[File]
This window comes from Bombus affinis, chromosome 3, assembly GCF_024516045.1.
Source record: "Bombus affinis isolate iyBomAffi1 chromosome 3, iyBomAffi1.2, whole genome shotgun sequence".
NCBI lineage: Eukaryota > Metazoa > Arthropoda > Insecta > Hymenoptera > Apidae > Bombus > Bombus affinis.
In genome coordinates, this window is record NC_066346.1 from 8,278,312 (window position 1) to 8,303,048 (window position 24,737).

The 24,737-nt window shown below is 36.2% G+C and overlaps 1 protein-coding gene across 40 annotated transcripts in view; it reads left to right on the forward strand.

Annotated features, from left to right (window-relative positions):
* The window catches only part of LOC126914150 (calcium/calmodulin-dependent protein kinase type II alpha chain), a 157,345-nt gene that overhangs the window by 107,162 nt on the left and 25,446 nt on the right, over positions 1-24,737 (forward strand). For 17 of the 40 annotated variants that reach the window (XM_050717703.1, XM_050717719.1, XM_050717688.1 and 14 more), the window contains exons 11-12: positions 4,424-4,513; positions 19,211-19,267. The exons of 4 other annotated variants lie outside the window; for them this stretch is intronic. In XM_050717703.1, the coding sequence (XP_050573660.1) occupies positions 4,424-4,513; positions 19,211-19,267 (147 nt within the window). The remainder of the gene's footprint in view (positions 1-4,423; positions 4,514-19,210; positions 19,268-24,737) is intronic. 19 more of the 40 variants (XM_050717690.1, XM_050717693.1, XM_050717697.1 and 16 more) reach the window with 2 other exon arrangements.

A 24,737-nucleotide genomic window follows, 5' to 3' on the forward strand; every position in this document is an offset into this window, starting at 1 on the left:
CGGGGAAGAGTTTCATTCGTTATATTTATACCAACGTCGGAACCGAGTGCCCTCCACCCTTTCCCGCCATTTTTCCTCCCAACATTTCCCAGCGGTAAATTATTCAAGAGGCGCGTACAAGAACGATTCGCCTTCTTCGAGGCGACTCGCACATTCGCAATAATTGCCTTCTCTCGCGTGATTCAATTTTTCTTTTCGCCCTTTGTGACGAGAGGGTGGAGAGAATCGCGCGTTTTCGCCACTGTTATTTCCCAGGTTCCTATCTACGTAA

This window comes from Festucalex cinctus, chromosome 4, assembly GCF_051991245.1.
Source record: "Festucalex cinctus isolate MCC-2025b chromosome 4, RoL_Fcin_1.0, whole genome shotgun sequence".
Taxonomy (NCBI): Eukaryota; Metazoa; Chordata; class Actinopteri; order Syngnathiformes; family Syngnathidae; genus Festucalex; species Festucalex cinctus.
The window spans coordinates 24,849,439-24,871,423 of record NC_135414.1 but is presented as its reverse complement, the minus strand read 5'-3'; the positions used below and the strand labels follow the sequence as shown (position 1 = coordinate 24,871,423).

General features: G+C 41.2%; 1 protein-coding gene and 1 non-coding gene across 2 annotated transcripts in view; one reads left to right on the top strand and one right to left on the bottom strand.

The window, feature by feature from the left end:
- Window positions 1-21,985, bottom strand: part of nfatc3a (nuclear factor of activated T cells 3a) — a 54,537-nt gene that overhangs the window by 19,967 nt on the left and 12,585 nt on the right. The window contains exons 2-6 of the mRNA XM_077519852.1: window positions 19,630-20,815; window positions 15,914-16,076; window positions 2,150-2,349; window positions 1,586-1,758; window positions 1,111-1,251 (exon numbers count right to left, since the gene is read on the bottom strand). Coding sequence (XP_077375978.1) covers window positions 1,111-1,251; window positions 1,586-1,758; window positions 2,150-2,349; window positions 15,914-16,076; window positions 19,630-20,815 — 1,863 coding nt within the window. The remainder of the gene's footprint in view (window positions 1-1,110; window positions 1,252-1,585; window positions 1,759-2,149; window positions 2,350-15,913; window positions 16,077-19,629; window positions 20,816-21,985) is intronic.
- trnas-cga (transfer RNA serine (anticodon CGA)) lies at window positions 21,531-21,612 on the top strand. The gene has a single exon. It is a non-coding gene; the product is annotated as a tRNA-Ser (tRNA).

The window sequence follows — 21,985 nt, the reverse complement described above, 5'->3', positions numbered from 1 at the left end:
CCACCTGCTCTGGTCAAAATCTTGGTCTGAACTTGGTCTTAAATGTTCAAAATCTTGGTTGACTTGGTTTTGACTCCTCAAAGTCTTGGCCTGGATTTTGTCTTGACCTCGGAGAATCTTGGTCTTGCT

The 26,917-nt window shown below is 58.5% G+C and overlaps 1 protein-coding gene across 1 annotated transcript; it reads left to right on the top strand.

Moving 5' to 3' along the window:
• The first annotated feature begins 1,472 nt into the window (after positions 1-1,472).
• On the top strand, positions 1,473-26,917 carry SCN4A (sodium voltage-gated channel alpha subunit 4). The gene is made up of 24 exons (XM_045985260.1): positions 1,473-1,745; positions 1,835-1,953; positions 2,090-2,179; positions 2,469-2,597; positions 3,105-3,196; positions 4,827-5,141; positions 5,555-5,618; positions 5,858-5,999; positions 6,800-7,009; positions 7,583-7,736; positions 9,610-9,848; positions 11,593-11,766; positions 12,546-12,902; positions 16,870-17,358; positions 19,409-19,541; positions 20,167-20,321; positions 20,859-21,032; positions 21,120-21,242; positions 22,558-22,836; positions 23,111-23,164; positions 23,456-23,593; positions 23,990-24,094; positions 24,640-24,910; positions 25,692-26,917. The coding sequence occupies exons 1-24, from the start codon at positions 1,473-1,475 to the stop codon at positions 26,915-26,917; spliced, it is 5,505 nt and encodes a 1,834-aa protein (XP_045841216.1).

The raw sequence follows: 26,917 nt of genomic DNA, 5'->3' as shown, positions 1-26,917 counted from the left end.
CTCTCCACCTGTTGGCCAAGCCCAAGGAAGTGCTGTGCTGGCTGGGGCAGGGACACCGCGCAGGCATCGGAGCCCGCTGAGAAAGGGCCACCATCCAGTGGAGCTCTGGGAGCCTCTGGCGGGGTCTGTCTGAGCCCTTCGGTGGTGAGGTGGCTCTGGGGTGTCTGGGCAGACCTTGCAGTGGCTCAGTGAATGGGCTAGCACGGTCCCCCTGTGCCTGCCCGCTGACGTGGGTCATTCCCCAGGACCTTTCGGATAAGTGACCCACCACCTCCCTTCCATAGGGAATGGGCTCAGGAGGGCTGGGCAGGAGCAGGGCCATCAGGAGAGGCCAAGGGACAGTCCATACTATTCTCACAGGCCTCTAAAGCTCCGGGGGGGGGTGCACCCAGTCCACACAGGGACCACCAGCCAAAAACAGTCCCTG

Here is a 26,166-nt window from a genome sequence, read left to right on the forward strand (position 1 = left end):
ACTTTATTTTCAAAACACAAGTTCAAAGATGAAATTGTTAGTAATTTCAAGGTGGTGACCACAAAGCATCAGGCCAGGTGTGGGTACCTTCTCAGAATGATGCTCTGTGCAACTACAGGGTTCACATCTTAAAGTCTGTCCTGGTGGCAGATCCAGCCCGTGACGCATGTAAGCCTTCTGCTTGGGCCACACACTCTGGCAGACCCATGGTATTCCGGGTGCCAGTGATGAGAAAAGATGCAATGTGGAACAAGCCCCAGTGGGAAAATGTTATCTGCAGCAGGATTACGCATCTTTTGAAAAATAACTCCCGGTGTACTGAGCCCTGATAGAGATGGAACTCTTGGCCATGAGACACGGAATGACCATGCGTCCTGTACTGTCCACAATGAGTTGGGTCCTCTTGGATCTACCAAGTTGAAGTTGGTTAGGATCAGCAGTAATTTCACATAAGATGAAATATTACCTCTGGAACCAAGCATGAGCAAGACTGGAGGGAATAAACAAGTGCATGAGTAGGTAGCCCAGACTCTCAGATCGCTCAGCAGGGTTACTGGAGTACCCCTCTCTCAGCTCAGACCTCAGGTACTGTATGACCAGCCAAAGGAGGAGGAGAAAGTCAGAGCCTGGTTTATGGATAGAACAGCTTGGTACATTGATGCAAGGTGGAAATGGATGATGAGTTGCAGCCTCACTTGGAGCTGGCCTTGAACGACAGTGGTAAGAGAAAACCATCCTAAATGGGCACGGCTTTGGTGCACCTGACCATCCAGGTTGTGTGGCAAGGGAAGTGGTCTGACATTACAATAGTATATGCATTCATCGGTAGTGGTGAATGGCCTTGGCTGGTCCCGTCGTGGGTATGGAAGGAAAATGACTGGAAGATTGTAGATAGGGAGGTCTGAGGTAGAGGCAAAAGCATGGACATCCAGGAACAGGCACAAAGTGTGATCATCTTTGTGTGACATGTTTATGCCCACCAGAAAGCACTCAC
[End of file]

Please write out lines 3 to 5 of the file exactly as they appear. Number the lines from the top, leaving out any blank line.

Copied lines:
NCBI lineage: Eukaryota > Metazoa > Arthropoda > Insecta > Hymenoptera > Apidae > Bombus > Bombus affinis.
In genome coordinates, this window is record NC_066346.1 from 8,278,312 (window position 1) to 8,303,048 (window position 24,737).

The 24,737-nt window shown below is 36.2% G+C and overlaps 1 protein-coding gene across 40 annotated transcripts in view; it reads left to right on the forward strand.